"Covering the tournament, I'd think about how I'd play each hole. I knew we'd play the members' tees, so I thought I could shoot in the 80s."
--Mark Cannizzaro, New York Post
One day a year Augusta National Golf Club overflows with an unforgettable mix of drama, tension, pressure and excitement. On that day there is a display of golf that will live on in memory for years to come. The back nine on Sunday? Nah. We're talking about the Monday morning after the Masters, when a handful of writers drawn by lottery, an assortment of CBS employees and a select few hangers-on get to sip from golf's Holy Grail: They are allowed to play the magnificent course. Even the most cynical wordsmiths are thrilled to trod the National's legendary fairways and greens, if for
no other reason than the Masters is the only major championship that does not allow writers or photographers inside the gallery ropes during the event. Ira Miller, a longtime San Francisco Chronicle writer, said it all when he played one Monday in the mid-1970s. As he and a caddie searched for his ball in the trees right of the 8th fairway, Miller said, "I finally get to play this course, and I still can't get inside the ropes."
Whether it's Miller or the Japanese writer who, in 1984, somehow dribbled his opening tee shot between his own legs, there is one universal truth about the press that play Augusta National: We are not worthy.
"I played Palmetto Plantation on Saturday morning and had the dead shanks. I couldn't get the ball airborne with my irons--any of them. I was mortified. On the drive back to Augusta, I called the pressroom, and lo and behold, my name had been picked in the lottery. I was finally going to play Augusta National, and I was in the throes of the shanks."
--CANNIZZARO The range at Augusta National isn't open on Monday morning, the greens haven't been mowed, so they're a notch below Daytona 500 speed, and the pins are still in their impossible final-round locations. Nevertheless, NBC reporter Jimmy Roberts says getting to play the famed course after covering his first Masters, in the early '90s, was "impossibly thrilling." His highlight was stopping to call a friend at work in New York City. "Guess where I am?" Roberts said. "I'm making the turn at Augusta!" The response was a predictable expletive. "It was sweet," Roberts says.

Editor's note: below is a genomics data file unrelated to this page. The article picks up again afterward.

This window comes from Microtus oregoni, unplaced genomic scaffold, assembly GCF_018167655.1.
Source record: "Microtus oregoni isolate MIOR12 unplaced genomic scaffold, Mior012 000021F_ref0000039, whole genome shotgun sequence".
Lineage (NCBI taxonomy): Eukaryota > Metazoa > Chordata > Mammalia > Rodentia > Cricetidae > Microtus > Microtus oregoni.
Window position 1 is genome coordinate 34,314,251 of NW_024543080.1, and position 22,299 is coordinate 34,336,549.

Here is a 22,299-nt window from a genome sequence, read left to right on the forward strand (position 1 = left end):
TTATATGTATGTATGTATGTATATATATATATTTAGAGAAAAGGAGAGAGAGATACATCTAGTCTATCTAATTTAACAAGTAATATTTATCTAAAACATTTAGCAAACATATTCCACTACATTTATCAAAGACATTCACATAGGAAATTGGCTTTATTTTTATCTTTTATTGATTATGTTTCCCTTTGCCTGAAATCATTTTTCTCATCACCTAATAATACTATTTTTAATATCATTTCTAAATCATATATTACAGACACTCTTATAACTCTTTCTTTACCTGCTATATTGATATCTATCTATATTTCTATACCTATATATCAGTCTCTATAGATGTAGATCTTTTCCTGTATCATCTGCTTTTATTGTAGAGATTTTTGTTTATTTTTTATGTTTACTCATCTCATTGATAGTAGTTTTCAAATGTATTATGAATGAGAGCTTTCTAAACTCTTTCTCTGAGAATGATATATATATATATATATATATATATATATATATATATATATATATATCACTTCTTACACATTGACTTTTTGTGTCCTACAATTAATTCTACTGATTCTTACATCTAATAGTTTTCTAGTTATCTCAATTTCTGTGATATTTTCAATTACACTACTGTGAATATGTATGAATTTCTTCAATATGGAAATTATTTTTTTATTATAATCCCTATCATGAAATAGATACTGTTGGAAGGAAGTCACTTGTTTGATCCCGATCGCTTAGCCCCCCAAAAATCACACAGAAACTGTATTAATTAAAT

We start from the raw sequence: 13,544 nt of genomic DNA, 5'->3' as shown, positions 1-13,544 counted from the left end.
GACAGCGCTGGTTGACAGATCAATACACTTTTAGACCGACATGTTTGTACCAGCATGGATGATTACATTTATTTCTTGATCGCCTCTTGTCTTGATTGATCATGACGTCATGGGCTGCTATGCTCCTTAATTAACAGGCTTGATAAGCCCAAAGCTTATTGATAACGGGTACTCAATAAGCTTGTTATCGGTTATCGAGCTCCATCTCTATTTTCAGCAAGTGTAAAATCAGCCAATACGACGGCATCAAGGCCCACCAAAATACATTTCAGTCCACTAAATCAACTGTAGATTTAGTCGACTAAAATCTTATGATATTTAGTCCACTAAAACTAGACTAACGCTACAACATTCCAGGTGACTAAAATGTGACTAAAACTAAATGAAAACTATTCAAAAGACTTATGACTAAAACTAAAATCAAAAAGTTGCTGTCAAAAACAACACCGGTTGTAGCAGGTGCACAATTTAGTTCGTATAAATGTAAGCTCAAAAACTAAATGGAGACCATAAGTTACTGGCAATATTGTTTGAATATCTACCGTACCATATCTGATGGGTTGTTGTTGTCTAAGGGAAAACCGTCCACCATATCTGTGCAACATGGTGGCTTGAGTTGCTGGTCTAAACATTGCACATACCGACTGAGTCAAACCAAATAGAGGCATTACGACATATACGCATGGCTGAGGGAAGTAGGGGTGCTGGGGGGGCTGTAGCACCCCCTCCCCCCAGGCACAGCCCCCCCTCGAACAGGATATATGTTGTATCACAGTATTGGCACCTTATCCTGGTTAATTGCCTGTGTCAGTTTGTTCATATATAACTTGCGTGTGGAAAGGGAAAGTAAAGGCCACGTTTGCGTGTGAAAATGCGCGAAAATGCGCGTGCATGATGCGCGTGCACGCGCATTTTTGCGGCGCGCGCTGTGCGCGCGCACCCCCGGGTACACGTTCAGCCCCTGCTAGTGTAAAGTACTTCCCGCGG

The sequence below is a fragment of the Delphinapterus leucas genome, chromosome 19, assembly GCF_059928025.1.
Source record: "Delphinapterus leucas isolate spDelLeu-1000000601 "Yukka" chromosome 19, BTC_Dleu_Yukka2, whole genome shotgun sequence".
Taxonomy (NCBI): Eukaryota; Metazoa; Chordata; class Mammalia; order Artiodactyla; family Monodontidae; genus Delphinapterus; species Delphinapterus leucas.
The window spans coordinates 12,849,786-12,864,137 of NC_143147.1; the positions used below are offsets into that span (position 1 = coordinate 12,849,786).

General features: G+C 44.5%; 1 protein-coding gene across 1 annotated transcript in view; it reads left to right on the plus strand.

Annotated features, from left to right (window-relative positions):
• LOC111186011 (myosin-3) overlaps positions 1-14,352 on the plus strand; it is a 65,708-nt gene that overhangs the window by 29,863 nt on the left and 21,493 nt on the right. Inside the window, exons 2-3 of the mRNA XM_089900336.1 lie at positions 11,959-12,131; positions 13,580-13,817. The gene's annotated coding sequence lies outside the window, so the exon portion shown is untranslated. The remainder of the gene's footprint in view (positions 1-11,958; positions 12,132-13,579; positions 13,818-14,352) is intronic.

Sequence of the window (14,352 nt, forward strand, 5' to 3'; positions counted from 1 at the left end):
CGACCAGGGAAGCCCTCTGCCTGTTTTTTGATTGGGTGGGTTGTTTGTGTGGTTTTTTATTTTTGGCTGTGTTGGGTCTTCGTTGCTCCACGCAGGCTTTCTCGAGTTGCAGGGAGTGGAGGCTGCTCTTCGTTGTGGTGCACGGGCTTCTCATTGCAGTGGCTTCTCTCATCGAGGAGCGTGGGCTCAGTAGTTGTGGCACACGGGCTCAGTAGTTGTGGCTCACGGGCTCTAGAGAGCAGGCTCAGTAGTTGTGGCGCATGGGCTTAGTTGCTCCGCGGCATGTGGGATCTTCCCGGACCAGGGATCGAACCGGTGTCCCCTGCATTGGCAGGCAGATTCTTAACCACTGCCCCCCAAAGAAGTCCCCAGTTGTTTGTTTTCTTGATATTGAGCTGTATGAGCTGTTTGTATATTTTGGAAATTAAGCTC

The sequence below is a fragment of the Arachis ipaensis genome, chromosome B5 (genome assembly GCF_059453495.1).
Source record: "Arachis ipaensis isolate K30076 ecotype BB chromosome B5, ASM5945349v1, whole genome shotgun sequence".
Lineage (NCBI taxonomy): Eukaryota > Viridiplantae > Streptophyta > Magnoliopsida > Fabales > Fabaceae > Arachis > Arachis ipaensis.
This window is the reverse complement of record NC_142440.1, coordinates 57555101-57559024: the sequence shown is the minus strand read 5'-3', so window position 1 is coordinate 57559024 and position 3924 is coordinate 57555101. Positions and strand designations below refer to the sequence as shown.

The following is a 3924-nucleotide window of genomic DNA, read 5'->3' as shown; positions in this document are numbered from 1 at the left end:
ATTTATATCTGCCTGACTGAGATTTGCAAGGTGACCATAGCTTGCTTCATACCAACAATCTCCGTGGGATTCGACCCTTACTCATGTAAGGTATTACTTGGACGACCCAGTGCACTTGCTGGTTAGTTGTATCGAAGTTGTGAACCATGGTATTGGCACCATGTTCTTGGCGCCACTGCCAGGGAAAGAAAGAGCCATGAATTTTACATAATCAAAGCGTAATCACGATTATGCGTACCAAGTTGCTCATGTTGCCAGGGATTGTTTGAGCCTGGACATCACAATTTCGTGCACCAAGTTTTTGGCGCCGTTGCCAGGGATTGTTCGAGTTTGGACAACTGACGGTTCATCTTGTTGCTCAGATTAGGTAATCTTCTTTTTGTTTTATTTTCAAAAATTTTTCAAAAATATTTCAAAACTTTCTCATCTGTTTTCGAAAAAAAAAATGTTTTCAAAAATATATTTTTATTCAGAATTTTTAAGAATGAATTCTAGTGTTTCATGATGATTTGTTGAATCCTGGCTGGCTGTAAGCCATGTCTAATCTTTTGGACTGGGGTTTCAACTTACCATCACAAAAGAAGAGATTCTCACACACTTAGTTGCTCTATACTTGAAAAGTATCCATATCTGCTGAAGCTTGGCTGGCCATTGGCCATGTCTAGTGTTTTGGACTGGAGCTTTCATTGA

Toronto Star columnist Dave Perkins was about to replace a big divot he had taken in the 10th fairway when his caddie told him to simply leave it, the mowers would cut it up later. "It was a tremendous pelt," Perkins says, "so I took it, roots and all, and put it in a plastic bag." As soon as he got home, Perkins planted the divot in his backyard. "I had a little piece of Augusta National in my yard all summer," he says. "Every 10th person I told would bend down and kiss it. The other nine would say, 'Are you crazy?' The divot didn't survive the winter, but it was good while it lasted."
Another thing about Monday: The TV people are dismantling all of their equipment. "You're playing Augusta National, you expect orchestra music as you arrive and bluebirds to land on your shoulder," says SPORTS ILLUSTRATED's Rick Reilly. "Instead, you're hitting on 12, the moment of your life, and some teamster spools cable past you. It isn't quite the cathedral experience." Reilly reached the par-5 13th green in two and declared it the greatest moment of his life. "Then I three-putted," he says.
"I got to the course at about 6:30 a.m., and all I could do was roll some putts. I was petrified. A range pro once gave me a tip on what to do to beat the shanks--keep your heels together as you swing. Well, I absolutely stung my drive over the right bunker on the 1st hole. I had 128 yards to the pin, and as I pulled an iron, I told my caddie, 'Listen, you're going to see some unorthodox things today.' I clicked my heels like Dorothy and topped one underneath the trees and made a double. The caddie was probably thinking, What is this imbecile doing?"